Public meetings are great
In our society we are in a constant war – a war of ideas. Democracy is a never ending battle of ideas. It is messy. It is loud. It’s dangerous, pointy and sharp. It is never settled. If we don’t revel in that, if we don’t take on some risk with courage, we give up our sovereignty as citizens. Democracy is the argument we have with ourselves about the shape of things to come.
The future is about ideas. If we let some group or other control the ideas they will control the future.
A knowledge café or World Café is a type of business meeting or organizational workshop which aims to provide an open and creative conversation on a topic of mutual interest to surface their collective knowledge, share ideas and insights, and gain a deeper understanding of the subject and the issues involved.
For a while now the local bureaucracy has been quietly and professionally replacing public meetings and town halls – citizen’s meetings where individual’s ideas pierce the body politic – with a thing they call “Knowledge Café” or even more Orwellian - "Information Session", which is what most recent press releases call them.
I like to go to public meetings. It's just a thing. I've been doing it all my life but really got interested in the last 10 years or so.
Meetings have changed in that time. MY observation is the "community engagement" is used to control ideas by blinkering citizen thoughts and undermining individual outrage, which our polite society finds embarrassing and unseemly. It reduces the arrows of ideas to nerf. It presupposes macro ideas and encourages citizens to quibble congenially over micro trivialities, wrapping the whole process in a kind of lovebomb that appeals to polite society’s hipster, almost hippie, sensibilities.
Knowledge Cafe, a simple idea, has been hijacked. Ill-used, it is a subversive tool of cult indoctrination used to goad people by using their own politeness and natural fear of speaking out in crowds against them to operate a kind of social control system.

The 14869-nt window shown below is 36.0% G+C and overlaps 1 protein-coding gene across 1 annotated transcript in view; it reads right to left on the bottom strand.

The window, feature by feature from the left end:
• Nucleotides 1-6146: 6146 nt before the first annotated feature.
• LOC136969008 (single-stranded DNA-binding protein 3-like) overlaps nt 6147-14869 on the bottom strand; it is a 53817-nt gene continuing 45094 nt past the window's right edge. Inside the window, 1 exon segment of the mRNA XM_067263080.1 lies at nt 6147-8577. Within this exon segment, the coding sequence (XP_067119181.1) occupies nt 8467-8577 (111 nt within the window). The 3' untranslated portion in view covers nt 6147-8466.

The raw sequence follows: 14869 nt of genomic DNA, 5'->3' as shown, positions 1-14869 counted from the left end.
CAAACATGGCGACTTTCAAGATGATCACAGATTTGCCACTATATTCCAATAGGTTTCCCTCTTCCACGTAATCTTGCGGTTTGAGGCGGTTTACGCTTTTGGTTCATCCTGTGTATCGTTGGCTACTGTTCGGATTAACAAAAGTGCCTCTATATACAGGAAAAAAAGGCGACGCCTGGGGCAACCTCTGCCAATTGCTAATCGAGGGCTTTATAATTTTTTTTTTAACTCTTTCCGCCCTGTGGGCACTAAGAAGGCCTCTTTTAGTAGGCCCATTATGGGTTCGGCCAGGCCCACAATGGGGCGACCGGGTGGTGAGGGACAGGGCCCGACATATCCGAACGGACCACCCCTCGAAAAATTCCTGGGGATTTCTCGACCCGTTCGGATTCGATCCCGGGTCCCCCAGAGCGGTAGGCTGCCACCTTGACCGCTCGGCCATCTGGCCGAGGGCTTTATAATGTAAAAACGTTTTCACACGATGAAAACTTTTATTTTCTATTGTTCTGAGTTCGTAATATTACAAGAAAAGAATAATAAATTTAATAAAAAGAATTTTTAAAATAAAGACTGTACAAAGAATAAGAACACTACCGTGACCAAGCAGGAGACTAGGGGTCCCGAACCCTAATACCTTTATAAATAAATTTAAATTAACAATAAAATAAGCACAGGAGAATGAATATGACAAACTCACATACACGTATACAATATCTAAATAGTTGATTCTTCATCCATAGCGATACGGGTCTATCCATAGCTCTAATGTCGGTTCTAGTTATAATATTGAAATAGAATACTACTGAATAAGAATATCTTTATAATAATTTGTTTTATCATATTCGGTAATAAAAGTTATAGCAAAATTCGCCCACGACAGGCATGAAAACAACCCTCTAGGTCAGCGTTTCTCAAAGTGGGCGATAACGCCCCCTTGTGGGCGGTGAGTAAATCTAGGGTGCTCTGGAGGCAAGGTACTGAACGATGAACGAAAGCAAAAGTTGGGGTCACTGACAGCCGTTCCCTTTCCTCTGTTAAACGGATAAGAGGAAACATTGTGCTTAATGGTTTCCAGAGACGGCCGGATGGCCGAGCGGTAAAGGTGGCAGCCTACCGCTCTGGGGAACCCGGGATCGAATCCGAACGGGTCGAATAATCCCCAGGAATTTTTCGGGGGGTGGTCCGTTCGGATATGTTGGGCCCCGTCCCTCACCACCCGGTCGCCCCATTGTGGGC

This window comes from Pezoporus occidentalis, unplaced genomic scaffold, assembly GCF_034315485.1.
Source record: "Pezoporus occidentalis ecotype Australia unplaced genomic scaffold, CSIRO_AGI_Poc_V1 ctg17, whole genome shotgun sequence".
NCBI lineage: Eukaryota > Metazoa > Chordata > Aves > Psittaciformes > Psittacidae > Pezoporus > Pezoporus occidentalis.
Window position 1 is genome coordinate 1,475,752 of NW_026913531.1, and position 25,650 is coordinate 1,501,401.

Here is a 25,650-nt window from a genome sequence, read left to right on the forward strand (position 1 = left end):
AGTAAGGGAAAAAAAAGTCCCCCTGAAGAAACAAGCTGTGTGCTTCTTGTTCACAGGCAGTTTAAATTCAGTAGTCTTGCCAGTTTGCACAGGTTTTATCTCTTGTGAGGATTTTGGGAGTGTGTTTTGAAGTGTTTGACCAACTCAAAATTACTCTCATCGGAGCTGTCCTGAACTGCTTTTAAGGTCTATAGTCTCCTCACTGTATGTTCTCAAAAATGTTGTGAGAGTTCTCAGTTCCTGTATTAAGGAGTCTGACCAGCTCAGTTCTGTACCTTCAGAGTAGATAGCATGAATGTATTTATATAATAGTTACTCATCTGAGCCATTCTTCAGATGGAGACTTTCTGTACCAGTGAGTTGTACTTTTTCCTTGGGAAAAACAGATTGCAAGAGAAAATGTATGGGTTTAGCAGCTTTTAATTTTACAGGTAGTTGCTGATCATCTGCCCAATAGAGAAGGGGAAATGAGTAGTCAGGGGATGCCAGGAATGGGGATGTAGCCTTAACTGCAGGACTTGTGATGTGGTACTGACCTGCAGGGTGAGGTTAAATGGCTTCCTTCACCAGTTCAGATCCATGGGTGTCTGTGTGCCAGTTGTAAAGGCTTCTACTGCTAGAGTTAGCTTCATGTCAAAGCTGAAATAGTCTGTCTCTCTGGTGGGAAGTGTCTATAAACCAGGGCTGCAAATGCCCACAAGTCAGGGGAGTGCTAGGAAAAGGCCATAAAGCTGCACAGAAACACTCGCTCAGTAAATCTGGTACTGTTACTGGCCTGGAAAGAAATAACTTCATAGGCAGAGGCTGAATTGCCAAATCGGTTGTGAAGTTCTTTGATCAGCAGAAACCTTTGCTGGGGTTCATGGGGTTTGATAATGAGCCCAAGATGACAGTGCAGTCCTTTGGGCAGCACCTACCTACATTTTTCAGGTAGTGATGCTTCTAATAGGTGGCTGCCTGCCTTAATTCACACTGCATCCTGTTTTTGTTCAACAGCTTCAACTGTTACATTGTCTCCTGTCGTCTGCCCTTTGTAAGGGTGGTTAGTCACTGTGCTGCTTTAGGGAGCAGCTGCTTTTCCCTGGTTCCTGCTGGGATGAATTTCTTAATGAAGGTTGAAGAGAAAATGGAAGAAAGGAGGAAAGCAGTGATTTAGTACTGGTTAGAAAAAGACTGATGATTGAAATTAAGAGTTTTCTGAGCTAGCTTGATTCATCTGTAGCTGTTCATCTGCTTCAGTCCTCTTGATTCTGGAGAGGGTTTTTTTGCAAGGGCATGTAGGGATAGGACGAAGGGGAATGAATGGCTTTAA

These sessions were once run by external facilitators. Now, as often as not, they are run by bureaucrats. That's a problem in itself related to deviance and social control. The bureaucrat sets the agenda, leads, literally controls the mic, and by extension has way too much power whether they want it or not. In the end the bureaucrat, whose job should be carrying out policy is the professional to whom we deffer making policy. It's a big deal. It's not democracy if we work it this way. Democracy is about systems, like representative government, where citizens set policy and the bureaucracy dutifully carries it out.
Democracy is place where we can't defer decision-making to experts. It's not like the dentist or muffler shop. We got to do the work ourselves. The work is getting informed, forming an opinion and finding the courage to speak out. And speaking out means being responsible for what you are saying.
The Knowledge Cafe, information session is a type of public paralysis. A loss of muscle function.
It's key feature is that it absolutely absolves all the participants, organizers and facilitators of all responsibility for the inputs and outcomes of the process.
In polite society frank speech is discouraged. In the Knowledge Café frank speech is made palatable by trivializing it down to coffee table talk and openly belittling the core building block of democracy – the individual citizen’s ideas – rolling it into anonymous, irresponsible clouds of thought that can be used for any purpose to suit any agenda.
Great ideas aren’t cloudy. They are pointed and sharp. The difficulty is not so much finding new ideas at meetings as it is escaping from the old ones constantly disguised in new wrappers.
But public meetings are really fun, and interesting - often intense, relatable, high stakes, great characters, compelling stories, hilarious, sometimes sad - in other words they are great entertainment for the heart and mind. I highly recommend them as a great alternative to any screen-based thing you might otherwise be doing.
Writing about life, citizenship, and Nova Scotia.